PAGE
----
The Internal Revenue Service dropped the proposed Regulations on Section 199A on August 8th, 2018, all of its 184 pages can be accessed here. A lot of different interpretations have been tossed around; everyone was hoping that the guidance would clear up the ambiguity. There is still much that needs to be addressed but unlike the story of the four blind men and the elephant, a solid shape is emerging out of the mist!

Caveat: Today’s post is a small introduction to this new section. There is much more information to be culled from the 184 pages.  My goal in this post is helping you glean some knowledge about Section 199A and will talk to experts about the mechanics of qualifying for the deduction.

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Tax Cuts And Jobs Act (TCJA): Changes For American Expatriates

Many American citizens who live outside the US have for years raised concerns about the United States’ Citizen-Based-Taxation System. They may have been hopeful when tax reform was being proposed but have been disappointed that their concerns have been ignored. The new tax reform bill Tax Cuts and Jobs Act called TCJA (pronounced tick-jah) has brought about massive changes in the way individuals are going to be taxed but not much has changed for American Expatriates.

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Tax Reform Changes How You Itemize

The media is abuzz with Tax Reform news, here to allay your confusion regarding the cut to some deductions and tax rates is my latest blog post. The media is abuzz with Tax Reform news, here to allay your confusion regarding the cut to some deductions and tax rates is my latest blog post.

The tax rates change has been the most publicized but there are many deductions on the chopping block that will drastically change how you prepare your taxes and/ or your bottom line.  Read more

When Can A Non-Resident Spouse Be Treated As A Resident?

As the tax reform debate rages on currently, I do not see much in the proposals changing for US citizens living abroad. As this story unfolds, I think it is a good thing that US citizens/ resident aliens living abroad are not affected. We shall wait and watch. For all the latest news-stay tuned!

As it happens many times for those US citizens who have moved abroad and married someone who is a citizen of their resident country, when times comes to file a tax return, they have to use the “Married Filing Separately” or the “Head of Household” filing status. Both of these may not be as advantageous as the “Married Filing Jointly” filing status tax-wise.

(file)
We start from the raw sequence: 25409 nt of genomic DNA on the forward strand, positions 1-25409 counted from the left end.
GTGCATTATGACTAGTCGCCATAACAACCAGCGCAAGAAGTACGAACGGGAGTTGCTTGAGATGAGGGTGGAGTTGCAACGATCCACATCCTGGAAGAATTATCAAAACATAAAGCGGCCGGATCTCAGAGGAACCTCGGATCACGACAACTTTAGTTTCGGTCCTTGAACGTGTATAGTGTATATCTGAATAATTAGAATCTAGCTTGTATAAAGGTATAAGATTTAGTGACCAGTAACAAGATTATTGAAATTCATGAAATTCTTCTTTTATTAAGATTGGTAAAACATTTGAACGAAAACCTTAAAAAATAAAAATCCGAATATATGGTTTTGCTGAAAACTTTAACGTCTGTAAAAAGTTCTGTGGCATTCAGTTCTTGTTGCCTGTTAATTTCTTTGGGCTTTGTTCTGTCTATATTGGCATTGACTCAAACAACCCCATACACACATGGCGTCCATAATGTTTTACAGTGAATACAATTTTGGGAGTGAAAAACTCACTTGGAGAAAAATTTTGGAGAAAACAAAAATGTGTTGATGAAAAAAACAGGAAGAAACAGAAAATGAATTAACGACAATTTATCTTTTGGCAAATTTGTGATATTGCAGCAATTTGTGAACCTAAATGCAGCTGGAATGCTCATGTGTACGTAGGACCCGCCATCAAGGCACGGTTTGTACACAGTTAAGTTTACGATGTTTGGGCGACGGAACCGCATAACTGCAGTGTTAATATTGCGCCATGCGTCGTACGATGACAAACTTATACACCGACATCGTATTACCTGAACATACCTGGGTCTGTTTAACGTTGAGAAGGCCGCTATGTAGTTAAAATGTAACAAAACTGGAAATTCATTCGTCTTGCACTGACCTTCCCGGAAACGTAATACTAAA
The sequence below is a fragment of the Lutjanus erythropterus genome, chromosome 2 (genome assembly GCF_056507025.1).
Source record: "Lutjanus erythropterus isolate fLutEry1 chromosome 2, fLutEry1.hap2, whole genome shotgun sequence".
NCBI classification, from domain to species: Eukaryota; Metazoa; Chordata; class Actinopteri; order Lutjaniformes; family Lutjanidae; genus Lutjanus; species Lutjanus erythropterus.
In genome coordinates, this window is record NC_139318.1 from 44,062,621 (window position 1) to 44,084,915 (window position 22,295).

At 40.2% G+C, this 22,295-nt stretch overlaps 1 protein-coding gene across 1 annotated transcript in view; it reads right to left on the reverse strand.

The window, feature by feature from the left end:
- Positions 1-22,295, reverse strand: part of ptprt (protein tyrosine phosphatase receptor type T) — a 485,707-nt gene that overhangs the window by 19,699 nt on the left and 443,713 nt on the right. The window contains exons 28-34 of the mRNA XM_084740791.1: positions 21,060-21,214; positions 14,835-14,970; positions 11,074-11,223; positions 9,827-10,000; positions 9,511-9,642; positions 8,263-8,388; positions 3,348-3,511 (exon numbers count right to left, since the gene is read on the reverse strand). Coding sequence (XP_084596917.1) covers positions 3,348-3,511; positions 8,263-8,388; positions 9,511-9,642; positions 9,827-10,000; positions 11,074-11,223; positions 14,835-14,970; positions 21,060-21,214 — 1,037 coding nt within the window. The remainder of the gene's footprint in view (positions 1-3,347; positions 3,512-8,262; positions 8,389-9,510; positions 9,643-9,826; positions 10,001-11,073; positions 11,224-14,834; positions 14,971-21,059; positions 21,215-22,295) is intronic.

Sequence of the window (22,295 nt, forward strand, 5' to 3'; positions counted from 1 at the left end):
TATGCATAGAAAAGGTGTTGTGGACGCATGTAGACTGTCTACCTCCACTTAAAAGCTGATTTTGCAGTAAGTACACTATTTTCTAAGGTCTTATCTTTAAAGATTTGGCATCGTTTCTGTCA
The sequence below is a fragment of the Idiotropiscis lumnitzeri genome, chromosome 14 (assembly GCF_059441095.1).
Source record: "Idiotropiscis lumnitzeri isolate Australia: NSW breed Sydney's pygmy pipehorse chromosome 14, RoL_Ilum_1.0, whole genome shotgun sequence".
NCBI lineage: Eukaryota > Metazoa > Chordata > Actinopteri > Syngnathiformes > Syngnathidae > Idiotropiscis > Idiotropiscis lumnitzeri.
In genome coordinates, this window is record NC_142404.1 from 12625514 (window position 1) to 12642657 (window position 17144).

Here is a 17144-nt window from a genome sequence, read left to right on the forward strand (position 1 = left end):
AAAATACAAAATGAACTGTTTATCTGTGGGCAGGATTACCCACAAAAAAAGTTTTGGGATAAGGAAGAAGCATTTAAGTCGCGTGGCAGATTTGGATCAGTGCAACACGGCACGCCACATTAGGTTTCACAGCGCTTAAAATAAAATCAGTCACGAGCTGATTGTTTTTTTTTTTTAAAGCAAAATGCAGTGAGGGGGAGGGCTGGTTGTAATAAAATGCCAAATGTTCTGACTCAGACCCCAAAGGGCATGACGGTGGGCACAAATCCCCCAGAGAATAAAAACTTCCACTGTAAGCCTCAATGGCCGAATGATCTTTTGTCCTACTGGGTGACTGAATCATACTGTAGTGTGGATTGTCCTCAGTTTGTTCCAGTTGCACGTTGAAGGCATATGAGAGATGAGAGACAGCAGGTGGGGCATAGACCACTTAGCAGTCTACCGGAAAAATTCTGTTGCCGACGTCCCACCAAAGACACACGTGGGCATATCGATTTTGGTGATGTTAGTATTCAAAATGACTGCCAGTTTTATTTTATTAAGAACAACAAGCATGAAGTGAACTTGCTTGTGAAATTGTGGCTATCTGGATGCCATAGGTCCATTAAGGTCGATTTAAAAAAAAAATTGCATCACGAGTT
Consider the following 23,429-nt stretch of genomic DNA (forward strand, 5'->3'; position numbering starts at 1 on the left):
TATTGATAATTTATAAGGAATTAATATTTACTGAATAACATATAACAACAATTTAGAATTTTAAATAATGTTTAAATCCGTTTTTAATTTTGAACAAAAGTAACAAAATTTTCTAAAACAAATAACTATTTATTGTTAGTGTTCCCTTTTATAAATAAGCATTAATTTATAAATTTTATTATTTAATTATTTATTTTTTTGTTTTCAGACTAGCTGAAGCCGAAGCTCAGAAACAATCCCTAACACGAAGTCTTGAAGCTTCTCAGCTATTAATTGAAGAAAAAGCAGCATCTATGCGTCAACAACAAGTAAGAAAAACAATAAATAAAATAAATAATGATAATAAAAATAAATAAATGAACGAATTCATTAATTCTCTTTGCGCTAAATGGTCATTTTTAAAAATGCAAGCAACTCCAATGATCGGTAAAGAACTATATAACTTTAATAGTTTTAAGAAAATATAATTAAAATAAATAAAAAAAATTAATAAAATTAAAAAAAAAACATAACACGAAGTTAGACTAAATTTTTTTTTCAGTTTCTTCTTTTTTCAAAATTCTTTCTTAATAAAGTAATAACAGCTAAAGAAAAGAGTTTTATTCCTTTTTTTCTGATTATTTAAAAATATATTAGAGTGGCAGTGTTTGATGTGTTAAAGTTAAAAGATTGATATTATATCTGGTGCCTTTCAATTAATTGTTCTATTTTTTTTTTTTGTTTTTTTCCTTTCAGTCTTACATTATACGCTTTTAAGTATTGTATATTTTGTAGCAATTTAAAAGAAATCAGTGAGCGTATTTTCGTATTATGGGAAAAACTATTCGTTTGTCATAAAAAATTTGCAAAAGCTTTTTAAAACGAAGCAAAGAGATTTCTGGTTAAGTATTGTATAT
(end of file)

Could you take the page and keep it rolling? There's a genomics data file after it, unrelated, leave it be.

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Foreign Freelance Income & What Does Maradona Have To Do With It?

Just when I was planning on publishing my post on foreign free lance income and tax consequences- the big news headline of 2017 dropped! Today special prosecutor, Robert Mueller brought charges against Manafort & Gates for money laundering and foreign bank accounts among any other things. While those fireworks continue and you think that you may not be in the same league as them, let me assure you that many U.S. citizens who live abroad and have freelance income do not understand its tax implications.

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Cryptocurrency: A Story And Tax Consequences

Thinking about writing about Bitcoin, I remembered my maverick of an Economics teacher back in high school in Mumbai, India whose very thick south Indian accent meant we did not know what he was saying more than half the time. He started off the chapter on currency by having everyone in class remain standing till we came up with a definition for “Money”. Thankfully someone said “medium of exchange” real quick!

Although the underlying meaning of currency remains the same, the simple concept of a medium of exchange has undergone several upgrades particularly so with the cryptocurrency or digital payment systems known more commonly as Bitcoin.

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U.S. Expat Mistakes : Part III

The same vein runs through most expat conversations. U.S. taxes are burdensome and compliance is difficult. Keeping up with the rules and regulations takes up a big chunk of the expats’ time.

Many financial institutions in countries which have Inter-Governmental Agreements {IGAs} with the U.S. find keeping up with U.S. Bank Secrecy Act reporting requirements so cumbersome that they  do not want U.S. citizens to be their patrons.  Read more

U.S. Expat Mistakes: Part II

I have been on many online forums, message boards, and groups for U.S. citizen expats over the past few years. Most posts you see are ones with frantic U.S. citizens overwhelmed with U.S. tax rules & regulations they have to keep up with. This, in addition to keeping up with their resident country’s tax laws, must drive one crazy. These forums provide quick answers; no wonder they are so popular! Read more